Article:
The Committee appreciated that the Department had received a clean audit for the sixth consecutive year. The Department was asked if the program for distressed companies was successful. DTI replied the IDC fund for distressed companies had moved to the Economic Development Department which would be able to give an update on the fund. The training layoffs program worked in some cases but it did not work on a large enough scale to prevent job loses. There was an impact here and there. The Committee asked how IPAP2 would fit in with the New Growth Path, how the newly established Economic Development Department (EDD)  coordinated with DTI, and about technical capacity assistance of Small Medium Enterprises (SMEs) at local community level.  

Meeting report

Chairperson's Introductory Remarks
The Chairperson welcomed Dr Rob Davies, Minister of Trade and Industry, Ms Elizabeth Thabethe, Deputy Minister of Trade and Industry, Mr Tshediso Matona, Director General, Department of Trade and Industry and twelve officials of the Department. The Chairperson extended a special welcome to Ms Thabethe who had been appointed as Deputy Minister that week.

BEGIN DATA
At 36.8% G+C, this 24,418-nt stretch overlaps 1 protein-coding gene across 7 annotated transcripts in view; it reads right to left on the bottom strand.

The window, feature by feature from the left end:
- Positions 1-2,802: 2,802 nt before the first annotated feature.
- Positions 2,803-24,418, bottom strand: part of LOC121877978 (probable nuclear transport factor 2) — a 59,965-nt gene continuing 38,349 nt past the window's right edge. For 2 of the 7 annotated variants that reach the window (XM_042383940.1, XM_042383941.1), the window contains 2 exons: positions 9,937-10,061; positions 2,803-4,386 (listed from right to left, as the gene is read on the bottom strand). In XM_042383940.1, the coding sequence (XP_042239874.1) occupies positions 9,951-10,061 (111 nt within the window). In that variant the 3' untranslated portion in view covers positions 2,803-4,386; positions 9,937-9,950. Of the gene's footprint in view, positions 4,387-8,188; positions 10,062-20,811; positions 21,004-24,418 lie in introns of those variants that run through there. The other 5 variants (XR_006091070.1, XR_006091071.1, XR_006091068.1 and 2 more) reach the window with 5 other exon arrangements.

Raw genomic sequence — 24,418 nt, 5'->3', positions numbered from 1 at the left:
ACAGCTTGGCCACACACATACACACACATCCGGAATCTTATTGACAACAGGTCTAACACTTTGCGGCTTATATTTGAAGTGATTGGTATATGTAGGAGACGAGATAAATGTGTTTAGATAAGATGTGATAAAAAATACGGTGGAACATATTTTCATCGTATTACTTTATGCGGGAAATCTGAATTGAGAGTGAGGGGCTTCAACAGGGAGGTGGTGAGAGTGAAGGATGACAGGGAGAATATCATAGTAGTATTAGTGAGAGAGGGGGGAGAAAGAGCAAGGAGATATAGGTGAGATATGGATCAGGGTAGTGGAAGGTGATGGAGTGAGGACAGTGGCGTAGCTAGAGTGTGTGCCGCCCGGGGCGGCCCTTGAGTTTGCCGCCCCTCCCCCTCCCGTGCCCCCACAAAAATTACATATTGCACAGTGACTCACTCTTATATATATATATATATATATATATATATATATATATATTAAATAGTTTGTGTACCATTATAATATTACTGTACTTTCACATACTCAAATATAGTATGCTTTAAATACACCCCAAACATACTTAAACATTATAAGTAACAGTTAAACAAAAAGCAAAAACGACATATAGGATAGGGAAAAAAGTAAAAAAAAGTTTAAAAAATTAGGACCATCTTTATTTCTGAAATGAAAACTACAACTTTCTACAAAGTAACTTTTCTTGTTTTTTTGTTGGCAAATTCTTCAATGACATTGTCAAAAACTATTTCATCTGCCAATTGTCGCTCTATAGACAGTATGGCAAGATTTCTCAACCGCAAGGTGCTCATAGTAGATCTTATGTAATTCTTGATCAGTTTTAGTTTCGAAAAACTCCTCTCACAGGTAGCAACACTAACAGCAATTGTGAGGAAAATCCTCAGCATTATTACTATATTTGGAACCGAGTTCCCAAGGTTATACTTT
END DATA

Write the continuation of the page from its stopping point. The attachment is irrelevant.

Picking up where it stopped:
Briefing by Minister
Dr Rob Davies said the Department of Trade and Industry (DTI) was looking at making continual improvement rather than expecting the ‘big bang’. The work of DTI was beginning to improve as evidenced by the reduction in vacancies, delivery in incentives and turn around time. The Department was ranked second of all government departments in the anti corruption capacity audit. The Industrial Policy Action Plan 2 (IPAP2) had been launched and DTI had passed the first and second quarter of implementation. Employment was lagging behind in the manufacturing industry and the Department would be meeting soon with the Black Economic Empowerment Advisory Council on Black Economic Empowerment (BEE). The Companies Amendment Bill would be presented to the Committee soon and the Companies Act regulations were at an advanced stage. The Consumer Protection Act was also expected to be in effect soon. The Minister also welcomed back the Deputy Minister who had previously worked with DTI.